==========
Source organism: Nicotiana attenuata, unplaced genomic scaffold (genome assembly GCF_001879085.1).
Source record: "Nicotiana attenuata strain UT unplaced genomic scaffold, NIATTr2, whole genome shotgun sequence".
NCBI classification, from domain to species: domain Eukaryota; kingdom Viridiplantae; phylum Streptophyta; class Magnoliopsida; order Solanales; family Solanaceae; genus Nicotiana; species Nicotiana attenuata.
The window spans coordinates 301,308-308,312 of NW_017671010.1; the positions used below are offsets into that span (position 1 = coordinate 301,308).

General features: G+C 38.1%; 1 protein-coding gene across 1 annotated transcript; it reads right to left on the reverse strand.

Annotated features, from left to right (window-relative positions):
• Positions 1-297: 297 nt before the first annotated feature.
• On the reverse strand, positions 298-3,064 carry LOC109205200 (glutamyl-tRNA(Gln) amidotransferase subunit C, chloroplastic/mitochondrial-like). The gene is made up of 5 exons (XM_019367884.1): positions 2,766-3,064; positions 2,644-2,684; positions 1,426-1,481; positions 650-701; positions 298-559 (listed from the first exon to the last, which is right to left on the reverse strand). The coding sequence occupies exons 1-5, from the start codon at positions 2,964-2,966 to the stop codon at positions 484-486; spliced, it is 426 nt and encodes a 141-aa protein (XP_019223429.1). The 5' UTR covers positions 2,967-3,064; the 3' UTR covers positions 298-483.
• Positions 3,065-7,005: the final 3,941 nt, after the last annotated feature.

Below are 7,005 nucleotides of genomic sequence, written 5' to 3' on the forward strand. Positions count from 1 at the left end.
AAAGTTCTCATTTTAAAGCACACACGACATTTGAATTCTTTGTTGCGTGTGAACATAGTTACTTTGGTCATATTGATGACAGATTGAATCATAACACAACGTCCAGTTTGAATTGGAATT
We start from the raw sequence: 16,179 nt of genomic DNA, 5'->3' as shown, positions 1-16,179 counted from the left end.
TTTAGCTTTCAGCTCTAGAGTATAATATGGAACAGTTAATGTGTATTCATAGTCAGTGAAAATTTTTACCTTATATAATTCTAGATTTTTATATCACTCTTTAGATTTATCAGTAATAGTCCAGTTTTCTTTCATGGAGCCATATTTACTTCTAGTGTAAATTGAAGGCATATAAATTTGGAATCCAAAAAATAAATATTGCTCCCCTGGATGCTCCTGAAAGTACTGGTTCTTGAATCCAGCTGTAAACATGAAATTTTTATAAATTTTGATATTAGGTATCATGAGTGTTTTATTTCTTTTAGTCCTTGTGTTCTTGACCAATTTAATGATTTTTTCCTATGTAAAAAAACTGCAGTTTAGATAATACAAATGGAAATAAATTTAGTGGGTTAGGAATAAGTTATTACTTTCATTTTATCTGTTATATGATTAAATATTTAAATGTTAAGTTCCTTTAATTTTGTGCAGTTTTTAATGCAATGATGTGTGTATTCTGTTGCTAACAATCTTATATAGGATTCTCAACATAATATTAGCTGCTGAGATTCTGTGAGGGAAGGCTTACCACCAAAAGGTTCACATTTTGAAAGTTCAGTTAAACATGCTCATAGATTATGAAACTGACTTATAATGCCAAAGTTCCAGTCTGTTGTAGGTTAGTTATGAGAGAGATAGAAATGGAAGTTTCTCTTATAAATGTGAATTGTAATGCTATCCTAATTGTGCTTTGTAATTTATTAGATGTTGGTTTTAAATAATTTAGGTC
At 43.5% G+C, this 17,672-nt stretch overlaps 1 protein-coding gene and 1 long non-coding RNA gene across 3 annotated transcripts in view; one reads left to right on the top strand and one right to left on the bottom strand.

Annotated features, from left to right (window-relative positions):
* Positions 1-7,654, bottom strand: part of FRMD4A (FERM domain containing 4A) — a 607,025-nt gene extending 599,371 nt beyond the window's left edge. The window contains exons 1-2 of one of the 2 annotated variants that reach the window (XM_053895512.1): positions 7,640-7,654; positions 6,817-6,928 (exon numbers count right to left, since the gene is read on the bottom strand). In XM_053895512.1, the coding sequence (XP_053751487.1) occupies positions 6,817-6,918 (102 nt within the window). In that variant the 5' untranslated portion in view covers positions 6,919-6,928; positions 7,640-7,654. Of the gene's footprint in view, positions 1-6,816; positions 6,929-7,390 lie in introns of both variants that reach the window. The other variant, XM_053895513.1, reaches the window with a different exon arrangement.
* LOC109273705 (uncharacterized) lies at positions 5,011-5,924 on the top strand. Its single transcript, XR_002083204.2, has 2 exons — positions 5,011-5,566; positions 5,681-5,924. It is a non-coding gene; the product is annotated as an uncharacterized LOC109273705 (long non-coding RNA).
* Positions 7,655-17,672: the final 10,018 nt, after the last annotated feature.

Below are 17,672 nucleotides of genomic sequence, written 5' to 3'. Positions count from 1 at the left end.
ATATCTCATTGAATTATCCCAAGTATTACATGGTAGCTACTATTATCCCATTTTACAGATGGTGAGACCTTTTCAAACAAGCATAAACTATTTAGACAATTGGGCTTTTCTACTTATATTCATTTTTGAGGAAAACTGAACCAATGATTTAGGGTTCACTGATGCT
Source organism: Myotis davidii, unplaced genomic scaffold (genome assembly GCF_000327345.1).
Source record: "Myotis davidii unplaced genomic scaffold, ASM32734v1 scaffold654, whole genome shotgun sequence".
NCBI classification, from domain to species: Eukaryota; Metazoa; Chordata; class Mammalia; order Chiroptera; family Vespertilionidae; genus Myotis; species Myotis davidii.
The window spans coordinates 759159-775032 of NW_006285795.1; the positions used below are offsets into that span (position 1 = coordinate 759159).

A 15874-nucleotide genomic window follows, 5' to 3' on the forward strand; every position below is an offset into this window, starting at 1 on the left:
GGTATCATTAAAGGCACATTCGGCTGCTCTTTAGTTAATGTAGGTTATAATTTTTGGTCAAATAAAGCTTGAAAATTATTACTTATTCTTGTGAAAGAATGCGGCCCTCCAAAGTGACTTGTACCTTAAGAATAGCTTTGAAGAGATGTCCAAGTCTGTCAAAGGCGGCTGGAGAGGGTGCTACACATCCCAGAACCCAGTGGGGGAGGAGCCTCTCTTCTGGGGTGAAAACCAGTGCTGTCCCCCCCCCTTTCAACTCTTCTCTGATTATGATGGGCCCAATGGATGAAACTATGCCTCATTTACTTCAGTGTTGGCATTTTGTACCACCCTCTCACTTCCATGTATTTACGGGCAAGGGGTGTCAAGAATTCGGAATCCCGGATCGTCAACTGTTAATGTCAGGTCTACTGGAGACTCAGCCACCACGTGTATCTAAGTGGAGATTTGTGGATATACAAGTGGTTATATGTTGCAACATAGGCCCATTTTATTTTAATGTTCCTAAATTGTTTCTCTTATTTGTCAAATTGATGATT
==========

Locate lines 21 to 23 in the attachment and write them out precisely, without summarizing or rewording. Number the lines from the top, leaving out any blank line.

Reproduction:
Source organism: Myotis davidii, unplaced genomic scaffold (genome assembly GCF_000327345.1).
Source record: "Myotis davidii unplaced genomic scaffold, ASM32734v1 scaffold654, whole genome shotgun sequence".
NCBI classification, from domain to species: Eukaryota; Metazoa; Chordata; class Mammalia; order Chiroptera; family Vespertilionidae; genus Myotis; species Myotis davidii.